Compliance Deadlines Should be Staggered

We believe that the ASCA requirement that all practices with ten or more FTEs be required to start submitting claims electronically as of October 16, 2003 is not the optimal way of ensuring that practices with large numbers of Medicare claims are billing electronically. In order to eliminate the need for post review audits completely, we encourage CMS to establish a schedule whereby practices submitting a significant number of claims be required to become compliant first, followed by those offices submitting a smaller number of claims. Under this scheme, those offices submitting relatively few claims would be allowed to continue submitting claims non-electronically but would be strongly encouraged, and perhaps rewarded, for converting to electronic submission of Medicare claims. This approach would effectively decrease the level of simultaneous testing among providers and payers, while at the same time, increasing the number of providers in compliance by giving them the time to complete the necessary testing process.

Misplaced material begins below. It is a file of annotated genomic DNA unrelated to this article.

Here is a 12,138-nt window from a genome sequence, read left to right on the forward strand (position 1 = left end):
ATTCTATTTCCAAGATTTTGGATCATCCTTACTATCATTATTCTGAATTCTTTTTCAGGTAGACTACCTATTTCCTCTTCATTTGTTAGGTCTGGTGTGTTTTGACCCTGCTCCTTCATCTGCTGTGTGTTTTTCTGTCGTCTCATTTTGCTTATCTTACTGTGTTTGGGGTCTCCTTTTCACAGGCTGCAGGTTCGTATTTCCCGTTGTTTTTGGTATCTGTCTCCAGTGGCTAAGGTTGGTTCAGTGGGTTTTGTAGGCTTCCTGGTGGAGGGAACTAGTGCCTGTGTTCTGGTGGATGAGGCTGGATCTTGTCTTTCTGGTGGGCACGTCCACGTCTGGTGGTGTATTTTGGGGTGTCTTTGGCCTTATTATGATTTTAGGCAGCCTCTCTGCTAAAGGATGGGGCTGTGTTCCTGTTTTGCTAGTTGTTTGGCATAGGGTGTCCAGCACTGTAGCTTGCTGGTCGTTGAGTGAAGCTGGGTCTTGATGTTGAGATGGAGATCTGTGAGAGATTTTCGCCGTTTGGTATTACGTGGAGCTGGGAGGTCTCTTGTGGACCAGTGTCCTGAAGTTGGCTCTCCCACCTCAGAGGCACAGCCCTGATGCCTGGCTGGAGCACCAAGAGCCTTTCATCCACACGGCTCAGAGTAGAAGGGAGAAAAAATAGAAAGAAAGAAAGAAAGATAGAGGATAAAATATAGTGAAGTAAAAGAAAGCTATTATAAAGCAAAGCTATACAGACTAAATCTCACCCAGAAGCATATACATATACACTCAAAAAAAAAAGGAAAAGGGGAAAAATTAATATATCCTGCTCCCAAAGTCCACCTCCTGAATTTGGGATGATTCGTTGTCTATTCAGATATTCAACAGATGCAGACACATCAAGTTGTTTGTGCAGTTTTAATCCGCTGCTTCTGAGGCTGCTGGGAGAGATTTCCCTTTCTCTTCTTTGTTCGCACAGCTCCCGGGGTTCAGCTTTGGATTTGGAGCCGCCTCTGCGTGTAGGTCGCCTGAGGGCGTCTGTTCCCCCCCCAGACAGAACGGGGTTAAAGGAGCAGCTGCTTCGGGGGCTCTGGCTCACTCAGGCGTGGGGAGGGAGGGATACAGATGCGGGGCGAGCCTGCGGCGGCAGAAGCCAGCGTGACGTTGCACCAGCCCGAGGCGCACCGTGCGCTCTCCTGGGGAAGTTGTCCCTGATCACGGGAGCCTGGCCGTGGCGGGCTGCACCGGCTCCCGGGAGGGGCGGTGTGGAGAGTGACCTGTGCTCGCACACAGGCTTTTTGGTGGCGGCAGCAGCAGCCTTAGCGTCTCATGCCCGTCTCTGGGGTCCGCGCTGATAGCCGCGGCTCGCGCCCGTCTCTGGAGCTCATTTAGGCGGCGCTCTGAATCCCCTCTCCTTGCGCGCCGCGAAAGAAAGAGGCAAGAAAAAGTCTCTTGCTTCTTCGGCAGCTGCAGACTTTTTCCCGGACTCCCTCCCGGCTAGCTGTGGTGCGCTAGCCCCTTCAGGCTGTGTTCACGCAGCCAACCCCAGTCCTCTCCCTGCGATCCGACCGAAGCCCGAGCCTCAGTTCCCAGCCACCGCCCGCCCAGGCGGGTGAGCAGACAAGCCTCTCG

We welcome the opportunity to work with the CMS staff on addressing our concerns in this interim final rule on Electronic Submission of Medicare Claims. Please contact Patrice Drew at drew@aaos.org or at 202-548-4148 should you need additional information.

Thank you for considering our views.

Sincerely,


American Academy of Dermatology Association
American Association of Neurological Surgeons/Congress of Neurological Surgeons
American Association of Orthopaedic Surgeons
American College of Cardiology
American College of Emergency Physicians
American Gastroenterological Association
American College of Radiology
American Society for Clinical Pathology
American Society of Cataract and Refractive Surgery
American Society for Therapeutic Radiology and Oncology
American Urological Association
National Association of Spine Specialis